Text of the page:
In celebration of National Poetry Month, we’ve been posting some of our favorite poems from our collections here at the Issaquah History Museums.
This poem by Robert Legg entitled “To Whomsoever It May Be That Poisoned My Dog Bounce” was probably published in the late 1890s. The poem references the Panic of 1893 but is about the death of Robert Legg’s dog Bounce . Robert Legg was an early resident of Issaquah, settling in the area around 1890, and father to infamous Issaquah “outlaw” Ben Legg. Learn more about the Legg family here. See more records related to Robert Legg and family here at our digital collections.
|Robert Legg’s poem, ca late 1890s
To Whomsoever It May Be That Poisoned My Dog Bounce
By Robert Legg
Do hear my prayer and grant my curse
And I will shortly give the cause
Why I violate human laws.
It was during the panic of nint[e]y-four
When the wolf was howling at my door
Always on one I could depend
My honest dog, my faithful friend.
For when my children cried for bread
My dog Bounce knew what they said
For straight to them he’d never fail
To give his paw and wag his tail.
Which meant young master be in good cheer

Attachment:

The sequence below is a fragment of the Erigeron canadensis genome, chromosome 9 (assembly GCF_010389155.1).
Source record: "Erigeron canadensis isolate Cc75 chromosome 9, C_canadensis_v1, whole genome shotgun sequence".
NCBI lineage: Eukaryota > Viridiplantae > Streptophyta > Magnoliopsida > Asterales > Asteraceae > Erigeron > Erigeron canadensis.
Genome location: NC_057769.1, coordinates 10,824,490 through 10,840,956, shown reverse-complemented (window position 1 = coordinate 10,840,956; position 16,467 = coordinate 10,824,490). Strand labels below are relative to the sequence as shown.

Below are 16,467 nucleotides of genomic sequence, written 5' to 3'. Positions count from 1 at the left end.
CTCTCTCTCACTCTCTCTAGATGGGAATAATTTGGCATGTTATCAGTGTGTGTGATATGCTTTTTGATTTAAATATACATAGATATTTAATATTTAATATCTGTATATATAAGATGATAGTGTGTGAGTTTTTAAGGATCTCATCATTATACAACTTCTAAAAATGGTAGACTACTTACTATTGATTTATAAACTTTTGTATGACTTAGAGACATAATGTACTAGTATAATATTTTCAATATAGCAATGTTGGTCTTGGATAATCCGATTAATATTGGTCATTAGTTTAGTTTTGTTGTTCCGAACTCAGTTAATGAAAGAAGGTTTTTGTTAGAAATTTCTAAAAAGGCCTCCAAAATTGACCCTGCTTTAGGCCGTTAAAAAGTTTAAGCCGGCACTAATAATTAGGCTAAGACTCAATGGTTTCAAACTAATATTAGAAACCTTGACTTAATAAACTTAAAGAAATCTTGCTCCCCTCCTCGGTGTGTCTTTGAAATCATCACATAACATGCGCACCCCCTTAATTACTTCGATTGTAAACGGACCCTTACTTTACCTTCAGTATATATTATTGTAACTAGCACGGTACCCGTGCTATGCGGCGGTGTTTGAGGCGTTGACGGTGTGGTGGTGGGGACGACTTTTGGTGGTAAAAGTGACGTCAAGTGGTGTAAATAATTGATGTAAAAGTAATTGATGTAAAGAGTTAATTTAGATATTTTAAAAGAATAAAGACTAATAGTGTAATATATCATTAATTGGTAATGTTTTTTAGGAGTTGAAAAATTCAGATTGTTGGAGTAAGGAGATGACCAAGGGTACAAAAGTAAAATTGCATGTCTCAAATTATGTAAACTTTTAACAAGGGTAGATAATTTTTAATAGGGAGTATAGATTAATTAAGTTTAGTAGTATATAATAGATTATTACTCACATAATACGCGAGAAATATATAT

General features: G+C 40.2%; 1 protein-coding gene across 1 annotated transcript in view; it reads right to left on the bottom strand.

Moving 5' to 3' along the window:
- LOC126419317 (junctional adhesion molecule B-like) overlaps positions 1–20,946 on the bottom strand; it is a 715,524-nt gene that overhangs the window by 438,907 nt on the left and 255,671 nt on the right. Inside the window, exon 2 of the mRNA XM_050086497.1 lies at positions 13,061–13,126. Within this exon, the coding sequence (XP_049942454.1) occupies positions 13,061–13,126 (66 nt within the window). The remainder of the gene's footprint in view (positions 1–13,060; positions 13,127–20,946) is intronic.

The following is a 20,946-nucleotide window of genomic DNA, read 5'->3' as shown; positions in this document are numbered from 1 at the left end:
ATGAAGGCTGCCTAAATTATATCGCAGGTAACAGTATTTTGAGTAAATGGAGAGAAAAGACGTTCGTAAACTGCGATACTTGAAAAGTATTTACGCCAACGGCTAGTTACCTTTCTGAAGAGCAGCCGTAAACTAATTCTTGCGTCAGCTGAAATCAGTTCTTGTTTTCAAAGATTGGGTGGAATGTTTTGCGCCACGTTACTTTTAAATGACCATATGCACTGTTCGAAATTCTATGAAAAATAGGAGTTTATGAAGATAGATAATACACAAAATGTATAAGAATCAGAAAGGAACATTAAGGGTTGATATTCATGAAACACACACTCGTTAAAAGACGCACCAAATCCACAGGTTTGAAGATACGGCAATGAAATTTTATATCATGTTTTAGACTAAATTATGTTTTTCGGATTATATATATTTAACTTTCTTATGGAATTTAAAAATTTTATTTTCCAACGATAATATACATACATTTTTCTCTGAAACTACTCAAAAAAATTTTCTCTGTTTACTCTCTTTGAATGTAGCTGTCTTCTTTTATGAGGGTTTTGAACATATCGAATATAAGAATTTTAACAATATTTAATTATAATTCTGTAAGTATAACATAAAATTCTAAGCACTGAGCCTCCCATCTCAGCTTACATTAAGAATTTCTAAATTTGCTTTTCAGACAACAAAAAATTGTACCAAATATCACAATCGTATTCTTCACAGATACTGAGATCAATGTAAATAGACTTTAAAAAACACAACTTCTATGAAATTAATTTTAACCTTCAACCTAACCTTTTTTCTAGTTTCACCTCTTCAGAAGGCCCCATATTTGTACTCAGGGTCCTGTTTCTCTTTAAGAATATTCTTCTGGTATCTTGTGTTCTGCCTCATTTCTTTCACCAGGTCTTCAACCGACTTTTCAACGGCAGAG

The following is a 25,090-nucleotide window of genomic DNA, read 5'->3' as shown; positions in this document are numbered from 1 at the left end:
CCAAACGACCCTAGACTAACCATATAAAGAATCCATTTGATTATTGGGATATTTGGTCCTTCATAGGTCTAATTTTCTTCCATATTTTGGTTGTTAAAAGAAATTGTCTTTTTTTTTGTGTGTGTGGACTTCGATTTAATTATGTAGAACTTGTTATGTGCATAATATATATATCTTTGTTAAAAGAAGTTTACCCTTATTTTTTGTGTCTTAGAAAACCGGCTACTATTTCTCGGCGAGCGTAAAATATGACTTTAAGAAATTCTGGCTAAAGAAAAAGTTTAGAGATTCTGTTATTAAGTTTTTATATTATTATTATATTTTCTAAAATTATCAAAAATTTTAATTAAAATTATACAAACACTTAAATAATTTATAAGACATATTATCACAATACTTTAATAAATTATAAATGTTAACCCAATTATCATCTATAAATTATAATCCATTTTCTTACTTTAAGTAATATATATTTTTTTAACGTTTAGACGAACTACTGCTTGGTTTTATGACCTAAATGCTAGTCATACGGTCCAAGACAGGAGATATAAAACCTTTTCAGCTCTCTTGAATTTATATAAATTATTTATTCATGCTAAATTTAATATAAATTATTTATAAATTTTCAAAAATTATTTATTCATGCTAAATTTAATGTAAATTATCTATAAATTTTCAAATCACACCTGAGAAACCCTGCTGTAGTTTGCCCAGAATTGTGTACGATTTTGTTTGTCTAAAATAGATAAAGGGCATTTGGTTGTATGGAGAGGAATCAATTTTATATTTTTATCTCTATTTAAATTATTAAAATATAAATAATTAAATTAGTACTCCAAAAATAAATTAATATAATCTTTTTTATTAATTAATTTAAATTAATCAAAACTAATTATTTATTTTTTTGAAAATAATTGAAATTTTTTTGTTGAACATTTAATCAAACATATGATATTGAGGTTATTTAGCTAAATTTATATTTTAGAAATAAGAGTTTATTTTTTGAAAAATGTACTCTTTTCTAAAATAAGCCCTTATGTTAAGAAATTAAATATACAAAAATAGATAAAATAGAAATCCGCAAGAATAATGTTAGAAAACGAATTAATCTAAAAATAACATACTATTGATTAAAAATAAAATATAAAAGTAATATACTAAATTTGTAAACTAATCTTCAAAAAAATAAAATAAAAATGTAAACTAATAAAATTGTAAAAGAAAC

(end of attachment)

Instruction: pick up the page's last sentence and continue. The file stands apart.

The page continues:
Shortly I will supply you all with deer,
Regardless to sunshine, storm or hail
He climbed the mountain and took the trail.
For many miles far around
He knew where the game could be found,
Full well he [k]new my accurate aim
When he heard the shot we had the game.
I never had cause him to abuse
And always content with the refuse
It was on the 22nd of September
While blood warms my veins I’ll remember.
It was only one week before
A buck on the mountain did him gore
Regardless to storm, rain or pain
We resolved that buck to hunt again.
Like Wolfe for honor he was a slave
Now that buck and Bounce lie in their grave
I may strive but in vain
Before I get a Bounce again.
Then by the Blessed virgin pure and true
This wicked act keep in view
Before your Father who art in Heaven
Till purged by those pennance be forgiven.
May they endure Job’s tormenting pain
Without reward of his flocks again
And scorned by all around his home
And like a pilgrim forced to roam,
First by famine and thirst to feast
Like Nebuchadnezzar along with the beast
And before his sand of time shall run
Like Ezekiel dying on filthy dung.
May ever day increase his care
And sorrow beset him everywhere
Pressed with such a heavy load
He will dread his shadow in the road.
May his offsprings scorn him in their teens
And the devil haunt him in his dreams
And With his crops perish in their bloom
At last suffer Brutusses’ woeful doom.
This be my curse, the brutish hog,
For the murder of my human dog.